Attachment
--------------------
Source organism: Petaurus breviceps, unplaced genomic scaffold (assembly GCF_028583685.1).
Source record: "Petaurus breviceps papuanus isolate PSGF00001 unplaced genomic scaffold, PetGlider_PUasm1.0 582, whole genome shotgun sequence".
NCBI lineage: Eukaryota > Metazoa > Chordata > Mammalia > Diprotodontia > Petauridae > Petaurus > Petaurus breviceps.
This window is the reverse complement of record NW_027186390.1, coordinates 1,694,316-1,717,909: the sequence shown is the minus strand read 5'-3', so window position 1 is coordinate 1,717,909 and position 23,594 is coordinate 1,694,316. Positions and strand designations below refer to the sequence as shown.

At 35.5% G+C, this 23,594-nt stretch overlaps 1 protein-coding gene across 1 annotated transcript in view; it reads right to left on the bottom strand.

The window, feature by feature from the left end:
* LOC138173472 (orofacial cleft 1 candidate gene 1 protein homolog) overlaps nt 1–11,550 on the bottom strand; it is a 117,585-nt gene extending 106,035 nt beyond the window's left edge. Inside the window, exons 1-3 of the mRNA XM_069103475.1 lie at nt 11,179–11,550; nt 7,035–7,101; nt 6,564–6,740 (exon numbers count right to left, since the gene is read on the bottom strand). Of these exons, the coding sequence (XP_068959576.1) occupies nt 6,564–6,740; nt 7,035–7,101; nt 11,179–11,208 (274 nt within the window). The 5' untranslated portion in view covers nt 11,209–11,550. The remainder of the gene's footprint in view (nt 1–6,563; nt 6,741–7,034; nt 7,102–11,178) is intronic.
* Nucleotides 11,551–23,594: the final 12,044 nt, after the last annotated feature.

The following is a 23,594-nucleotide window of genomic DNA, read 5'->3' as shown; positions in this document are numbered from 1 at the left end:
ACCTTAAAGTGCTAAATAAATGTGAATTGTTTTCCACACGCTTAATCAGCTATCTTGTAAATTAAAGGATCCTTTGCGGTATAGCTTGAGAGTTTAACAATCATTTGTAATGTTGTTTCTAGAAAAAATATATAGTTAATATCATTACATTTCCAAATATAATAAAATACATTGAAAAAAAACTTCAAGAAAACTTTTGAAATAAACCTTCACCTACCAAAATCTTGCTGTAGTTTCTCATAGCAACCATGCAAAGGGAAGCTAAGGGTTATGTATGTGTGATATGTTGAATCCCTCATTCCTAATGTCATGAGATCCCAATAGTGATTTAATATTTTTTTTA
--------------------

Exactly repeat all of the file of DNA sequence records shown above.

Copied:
Source organism: Petaurus breviceps, unplaced genomic scaffold (assembly GCF_028583685.1).
Source record: "Petaurus breviceps papuanus isolate PSGF00001 unplaced genomic scaffold, PetGlider_PUasm1.0 582, whole genome shotgun sequence".
NCBI lineage: Eukaryota > Metazoa > Chordata > Mammalia > Diprotodontia > Petauridae > Petaurus > Petaurus breviceps.
This window is the reverse complement of record NW_027186390.1, coordinates 1,694,316-1,717,909: the sequence shown is the minus strand read 5'-3', so window position 1 is coordinate 1,717,909 and position 23,594 is coordinate 1,694,316. Positions and strand designations below refer to the sequence as shown.

At 35.5% G+C, this 23,594-nt stretch overlaps 1 protein-coding gene across 1 annotated transcript in view; it reads right to left on the bottom strand.

The window, feature by feature from the left end:
* LOC138173472 (orofacial cleft 1 candidate gene 1 protein homolog) overlaps nt 1–11,550 on the bottom strand; it is a 117,585-nt gene extending 106,035 nt beyond the window's left edge. Inside the window, exons 1-3 of the mRNA XM_069103475.1 lie at nt 11,179–11,550; nt 7,035–7,101; nt 6,564–6,740 (exon numbers count right to left, since the gene is read on the bottom strand). Of these exons, the coding sequence (XP_068959576.1) occupies nt 6,564–6,740; nt 7,035–7,101; nt 11,179–11,208 (274 nt within the window). The 5' untranslated portion in view covers nt 11,209–11,550. The remainder of the gene's footprint in view (nt 1–6,563; nt 6,741–7,034; nt 7,102–11,178) is intronic.
* Nucleotides 11,551–23,594: the final 12,044 nt, after the last annotated feature.

The following is a 23,594-nucleotide window of genomic DNA, read 5'->3' as shown; positions in this document are numbered from 1 at the left end:
ACCTTAAAGTGCTAAATAAATGTGAATTGTTTTCCACACGCTTAATCAGCTATCTTGTAAATTAAAGGATCCTTTGCGGTATAGCTTGAGAGTTTAACAATCATTTGTAATGTTGTTTCTAGAAAAAATATATAGTTAATATCATTACATTTCCAAATATAATAAAATACATTGAAAAAAAACTTCAAGAAAACTTTTGAAATAAACCTTCACCTACCAAAATCTTGCTGTAGTTTCTCATAGCAACCATGCAAAGGGAAGCTAAGGGTTATGTATGTGTGATATGTTGAATCCCTCATTCCTAATGTCATGAGATCCCAATAGTGATTTAATATTTTTTTTA